FIU coach Mario Cristobal Q&A

Rutgers makes its first road trip of the season this weekend when it travels to Florida International for Saturday's matchup. The Scarlet Knights are 1-0, but the Golden Panthers are yet to open the season after having a bye last week. Today, FIU held its weekly media press conference, and former Rutgers assistant and current Golden Panthers coach Mario Cristobal had plenty to talk about.

Rutgers travels to Florida International for a Saturday (8 p.m.) kickoff, and while in Miami, Rutgers coach Greg Schiano will see a familiar face.

Golden Panthers coach Mario Cristobal is a former assistant under Schiano, and he spoke to the media Wednesday about the upcoming game (which is FIU's opener), its players and the more.

Here is the Q&A with Cristobal:

Opening statement:
"Gameweek is finally here. Obviously we've had an extra week of camp and practice to prepare for our first game. It's nice to open up the season at home as well, which is new for us.
"We feel we've accomplished a lot with our new offensive and defensive schemes, and certainly in terms of enhancing our special teams as well. Gameday is obviously a couple of days away and we're anxious."

What a win would mean in terms of seeing where the program is:
"I think any time you step outside of the conference and you play a football game of this caliber, it always gives you a chance to measure up to the top programs in the country.
"Certainly Rutgers has established itself as one of those types of programs and our players recognize the opportunity and of course being at home adds a little special feeling for us as well."

Regarding how FIU can improve on defense against Rutgers:
"Rutgers is a real physical football team. I think they showed that all season last year and I think they showed that against Norfolk State, particularly in the second half. When they wanted to take over the game, they did.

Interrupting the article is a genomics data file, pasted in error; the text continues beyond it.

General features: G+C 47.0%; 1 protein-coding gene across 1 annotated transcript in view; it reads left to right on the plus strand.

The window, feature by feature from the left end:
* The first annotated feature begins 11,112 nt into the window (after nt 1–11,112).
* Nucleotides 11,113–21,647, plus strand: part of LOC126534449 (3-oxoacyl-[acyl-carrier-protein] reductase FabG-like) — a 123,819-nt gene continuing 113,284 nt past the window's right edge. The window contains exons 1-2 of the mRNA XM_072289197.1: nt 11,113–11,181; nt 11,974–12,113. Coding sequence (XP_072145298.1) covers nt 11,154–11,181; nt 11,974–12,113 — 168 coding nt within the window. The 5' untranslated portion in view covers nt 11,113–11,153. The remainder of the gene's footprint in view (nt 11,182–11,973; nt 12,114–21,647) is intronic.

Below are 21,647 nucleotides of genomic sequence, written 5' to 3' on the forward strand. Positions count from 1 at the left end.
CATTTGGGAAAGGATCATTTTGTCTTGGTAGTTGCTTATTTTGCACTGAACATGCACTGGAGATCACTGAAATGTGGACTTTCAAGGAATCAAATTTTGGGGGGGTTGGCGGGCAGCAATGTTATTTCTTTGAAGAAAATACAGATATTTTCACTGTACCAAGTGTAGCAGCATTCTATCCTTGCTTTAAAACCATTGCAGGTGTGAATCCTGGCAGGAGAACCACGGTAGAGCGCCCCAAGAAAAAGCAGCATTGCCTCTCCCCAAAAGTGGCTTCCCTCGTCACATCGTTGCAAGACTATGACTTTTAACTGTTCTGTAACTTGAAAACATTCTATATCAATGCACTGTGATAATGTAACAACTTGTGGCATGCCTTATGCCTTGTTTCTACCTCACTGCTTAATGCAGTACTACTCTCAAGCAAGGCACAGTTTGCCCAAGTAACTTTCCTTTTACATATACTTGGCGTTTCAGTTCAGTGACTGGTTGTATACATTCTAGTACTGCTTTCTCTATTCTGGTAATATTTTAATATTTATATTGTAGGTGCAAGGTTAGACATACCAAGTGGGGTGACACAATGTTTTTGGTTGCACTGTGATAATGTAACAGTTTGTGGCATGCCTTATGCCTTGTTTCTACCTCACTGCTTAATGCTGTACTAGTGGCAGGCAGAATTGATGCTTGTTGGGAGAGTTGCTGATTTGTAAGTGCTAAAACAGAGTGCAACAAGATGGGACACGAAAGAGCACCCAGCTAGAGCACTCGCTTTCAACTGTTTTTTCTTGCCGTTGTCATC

"But at the same time, Rutgers has evolved over the last couple of years where they can beat you up up-front but they also have the skill athletes outside to make plays happen and stretch the football field. They're very dangerous.
"You have to contain both. Obviously to win a football game you have to be successful against the run and run the football well. We're prepared for both, and that's what we're looking forward to."

Regarding the parallels between Rutgers and FIU as far as building programs is concerned:
"Lots of parallels. Very similar blueprint. The differences in the blueprint is that we took over during a probation period and missing 16-20 scholarships, and not having that issue at Rutgers. We're a little ahead in terms of wins and losses compared to year three at Rutgers.
"In terms of process, changing the culture and building the program, we're almost identical. In terms of the type and caliber of student-athlete we're bringing into the program [we're almost identical]."

On junior tight end Jonathan Faucher's injury:
"He's ready for as many plays as he needs to play. Faucher is a very important guy on special teams as much as he is on offense. He's such a good athlete we even thought about using him on defense. He's a very valuable football player and a team leader. We're very excited to have him back and going 100%."

On the quarterback situation:
"We have a good plan in place and we're very close to making some of those things final. Will we make them public? That depends on what we want to go with over the next couple of days.
"Our plan is set and all we've been doing is running our plays, running our schemes, polishing certain areas of our schematics. We feel that we have an opportunity to put our best playmakers on the field at the same time. We're playing against a team that is very well coached, has a lot of talent, wears you down, makes plays, is extremely efficient and capable of big plays on special teams.
"They play four quarters of football, not only last season but in their game against Norfolk State. So that's what we're preparing for: four quarters and overtime."

On what the players learned from last season's game between RU and FIU:
"I think we learned that they're disciplined and talented, and that's a very powerful combination. Not only do you learn from that in terms of going against it, but you want to emulate that as well in your own preparation and your own game. What we realized also is they're good at everything: disguising, bringing pressure, playing base defense. They do it all pretty well.
"I think it's something that has had our guys excited all throughout the offseason and during camp. This week has been extra special. The intensity has been high and so has the excitement. We're anxious. We're trying to make sure we're not over-anxious and we still play our football game."